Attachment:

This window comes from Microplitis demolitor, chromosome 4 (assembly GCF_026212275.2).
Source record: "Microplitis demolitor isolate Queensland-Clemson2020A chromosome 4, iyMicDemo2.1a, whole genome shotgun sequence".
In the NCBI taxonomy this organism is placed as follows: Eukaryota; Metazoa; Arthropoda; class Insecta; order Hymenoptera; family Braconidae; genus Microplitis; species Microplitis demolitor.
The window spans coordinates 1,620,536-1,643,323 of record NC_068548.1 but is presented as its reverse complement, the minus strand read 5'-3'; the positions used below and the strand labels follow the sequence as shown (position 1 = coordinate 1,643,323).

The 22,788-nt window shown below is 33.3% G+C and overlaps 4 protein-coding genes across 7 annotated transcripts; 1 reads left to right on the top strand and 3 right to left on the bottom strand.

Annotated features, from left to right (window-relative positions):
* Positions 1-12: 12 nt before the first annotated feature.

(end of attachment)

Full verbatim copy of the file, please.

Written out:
This window comes from Microplitis demolitor, chromosome 4 (assembly GCF_026212275.2).
Source record: "Microplitis demolitor isolate Queensland-Clemson2020A chromosome 4, iyMicDemo2.1a, whole genome shotgun sequence".
In the NCBI taxonomy this organism is placed as follows: Eukaryota; Metazoa; Arthropoda; class Insecta; order Hymenoptera; family Braconidae; genus Microplitis; species Microplitis demolitor.
The window spans coordinates 1,620,536-1,643,323 of record NC_068548.1 but is presented as its reverse complement, the minus strand read 5'-3'; the positions used below and the strand labels follow the sequence as shown (position 1 = coordinate 1,643,323).

The 22,788-nt window shown below is 33.3% G+C and overlaps 4 protein-coding genes across 7 annotated transcripts; 1 reads left to right on the top strand and 3 right to left on the bottom strand.

Annotated features, from left to right (window-relative positions):
* Positions 1-12: 12 nt before the first annotated feature.